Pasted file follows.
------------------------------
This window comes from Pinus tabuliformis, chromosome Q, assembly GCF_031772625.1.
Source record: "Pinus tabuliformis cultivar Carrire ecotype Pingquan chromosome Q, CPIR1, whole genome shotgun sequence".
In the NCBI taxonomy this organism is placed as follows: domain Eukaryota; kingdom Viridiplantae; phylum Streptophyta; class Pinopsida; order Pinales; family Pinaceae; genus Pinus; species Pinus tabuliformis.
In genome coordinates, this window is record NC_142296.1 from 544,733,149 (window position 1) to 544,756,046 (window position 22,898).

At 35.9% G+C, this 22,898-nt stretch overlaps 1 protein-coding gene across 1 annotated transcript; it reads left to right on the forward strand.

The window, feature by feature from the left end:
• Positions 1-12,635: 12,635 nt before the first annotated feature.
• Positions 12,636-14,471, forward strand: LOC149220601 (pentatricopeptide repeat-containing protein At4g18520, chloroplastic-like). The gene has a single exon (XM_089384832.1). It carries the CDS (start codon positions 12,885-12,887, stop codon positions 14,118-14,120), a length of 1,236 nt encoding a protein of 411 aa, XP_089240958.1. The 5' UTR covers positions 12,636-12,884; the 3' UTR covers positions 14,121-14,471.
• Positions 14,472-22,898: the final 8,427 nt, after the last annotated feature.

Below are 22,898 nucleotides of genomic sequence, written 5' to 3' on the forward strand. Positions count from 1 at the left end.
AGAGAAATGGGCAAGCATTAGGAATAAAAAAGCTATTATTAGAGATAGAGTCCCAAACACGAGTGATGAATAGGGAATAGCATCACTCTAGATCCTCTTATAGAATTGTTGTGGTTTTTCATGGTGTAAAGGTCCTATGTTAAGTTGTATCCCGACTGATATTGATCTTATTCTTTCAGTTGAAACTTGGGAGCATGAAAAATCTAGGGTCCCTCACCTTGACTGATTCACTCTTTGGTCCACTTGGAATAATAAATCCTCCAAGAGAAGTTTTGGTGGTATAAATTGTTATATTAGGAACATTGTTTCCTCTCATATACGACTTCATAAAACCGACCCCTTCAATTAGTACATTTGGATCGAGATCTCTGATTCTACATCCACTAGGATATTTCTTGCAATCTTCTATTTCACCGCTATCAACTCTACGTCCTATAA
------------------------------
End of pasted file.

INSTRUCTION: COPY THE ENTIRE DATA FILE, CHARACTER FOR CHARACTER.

This window comes from Pinus tabuliformis, chromosome Q, assembly GCF_031772625.1.
Source record: "Pinus tabuliformis cultivar Carrire ecotype Pingquan chromosome Q, CPIR1, whole genome shotgun sequence".
In the NCBI taxonomy this organism is placed as follows: domain Eukaryota; kingdom Viridiplantae; phylum Streptophyta; class Pinopsida; order Pinales; family Pinaceae; genus Pinus; species Pinus tabuliformis.
In genome coordinates, this window is record NC_142296.1 from 544,733,149 (window position 1) to 544,756,046 (window position 22,898).

At 35.9% G+C, this 22,898-nt stretch overlaps 1 protein-coding gene across 1 annotated transcript; it reads left to right on the forward strand.

The window, feature by feature from the left end:
• Positions 1-12,635: 12,635 nt before the first annotated feature.
• Positions 12,636-14,471, forward strand: LOC149220601 (pentatricopeptide repeat-containing protein At4g18520, chloroplastic-like). The gene has a single exon (XM_089384832.1). It carries the CDS (start codon positions 12,885-12,887, stop codon positions 14,118-14,120), a length of 1,236 nt encoding a protein of 411 aa, XP_089240958.1. The 5' UTR covers positions 12,636-12,884; the 3' UTR covers positions 14,121-14,471.
• Positions 14,472-22,898: the final 8,427 nt, after the last annotated feature.

Below are 22,898 nucleotides of genomic sequence, written 5' to 3' on the forward strand. Positions count from 1 at the left end.
AGAGAAATGGGCAAGCATTAGGAATAAAAAAGCTATTATTAGAGATAGAGTCCCAAACACGAGTGATGAATAGGGAATAGCATCACTCTAGATCCTCTTATAGAATTGTTGTGGTTTTTCATGGTGTAAAGGTCCTATGTTAAGTTGTATCCCGACTGATATTGATCTTATTCTTTCAGTTGAAACTTGGGAGCATGAAAAATCTAGGGTCCCTCACCTTGACTGATTCACTCTTTGGTCCACTTGGAATAATAAATCCTCCAAGAGAAGTTTTGGTGGTATAAATTGTTATATTAGGAACATTGTTTCCTCTCATATACGACTTCATAAAACCGACCCCTTCAATTAGTACATTTGGATCGAGATCTCTGATTCTACATCCACTAGGATATTTCTTGCAATCTTCTATTTCACCGCTATCAACTCTACGTCCTATAA